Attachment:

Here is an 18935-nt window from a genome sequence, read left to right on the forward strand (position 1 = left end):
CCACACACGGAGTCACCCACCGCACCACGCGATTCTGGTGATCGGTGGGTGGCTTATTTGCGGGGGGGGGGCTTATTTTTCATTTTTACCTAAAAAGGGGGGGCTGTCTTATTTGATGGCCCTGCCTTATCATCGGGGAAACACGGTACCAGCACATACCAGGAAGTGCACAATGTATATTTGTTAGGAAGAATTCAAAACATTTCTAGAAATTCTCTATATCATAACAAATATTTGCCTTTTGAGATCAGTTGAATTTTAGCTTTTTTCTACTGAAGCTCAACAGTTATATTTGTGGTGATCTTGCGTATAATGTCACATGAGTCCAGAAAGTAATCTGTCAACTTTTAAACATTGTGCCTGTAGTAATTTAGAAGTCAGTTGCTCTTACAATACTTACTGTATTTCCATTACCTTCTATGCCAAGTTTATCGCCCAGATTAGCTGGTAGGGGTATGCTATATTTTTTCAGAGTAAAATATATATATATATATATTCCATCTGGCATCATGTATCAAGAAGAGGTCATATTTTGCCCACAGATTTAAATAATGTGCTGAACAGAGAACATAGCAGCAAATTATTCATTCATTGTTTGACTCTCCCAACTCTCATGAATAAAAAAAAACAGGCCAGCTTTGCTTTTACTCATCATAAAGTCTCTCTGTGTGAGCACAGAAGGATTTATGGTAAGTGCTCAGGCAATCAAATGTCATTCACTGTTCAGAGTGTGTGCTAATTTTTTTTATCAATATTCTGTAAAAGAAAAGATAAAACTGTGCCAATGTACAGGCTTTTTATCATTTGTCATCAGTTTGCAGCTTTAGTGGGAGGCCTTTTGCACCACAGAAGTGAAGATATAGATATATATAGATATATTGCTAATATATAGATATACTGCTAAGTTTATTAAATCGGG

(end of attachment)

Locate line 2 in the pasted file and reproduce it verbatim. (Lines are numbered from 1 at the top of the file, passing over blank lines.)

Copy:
CCACACACGGAGTCACCCACCGCACCACGCGATTCTGGTGATCGGTGGGTGGCTTATTTGCGGGGGGGGGGCTTATTTTTCATTTTTACCTAAAAAGGGGGGGCTGTCTTATTTGATGGCCCTGCCTTATCATCGGGGAAACACGGTACCAGCACATACCAGGAAGTGCACAATGTATATTTGTTAGGAAGAATTCAAAACATTTCTAGAAATTCTCTATATCATAACAAATATTTGCCTTTTGAGATCAGTTGAATTTTAGCTTTTTTCTACTGAAGCTCAACAGTTATATTTGTGGTGATCTTGCGTATAATGTCACATGAGTCCAGAAAGTAATCTGTCAACTTTTAAACATTGTGCCTGTAGTAATTTAGAAGTCAGTTGCTCTTACAATACTTACTGTATTTCCATTACCTTCTATGCCAAGTTTATCGCCCAGATTAGCTGGTAGGGGTATGCTATATTTTTTCAGAGTAAAATATATATATATATATATTCCATCTGGCATCATGTATCAAGAAGAGGTCATATTTTGCCCACAGATTTAAATAATGTGCTGAACAGAGAACATAGCAGCAAATTATTCATTCATTGTTTGACTCTCCCAACTCTCATGAATAAAAAAAAACAGGCCAGCTTTGCTTTTACTCATCATAAAGTCTCTCTGTGTGAGCACAGAAGGATTTATGGTAAGTGCTCAGGCAATCAAATGTCATTCACTGTTCAGAGTGTGTGCTAATTTTTTTTATCAATATTCTGTAAAAGAAAAGATAAAACTGTGCCAATGTACAGGCTTTTTATCATTTGTCATCAGTTTGCAGCTTTAGTGGGAGGCCTTTTGCACCACAGAAGTGAAGATATAGATATATATAGATATATTGCTAATATATAGATATACTGCTAAGTTTATTAAATCGGG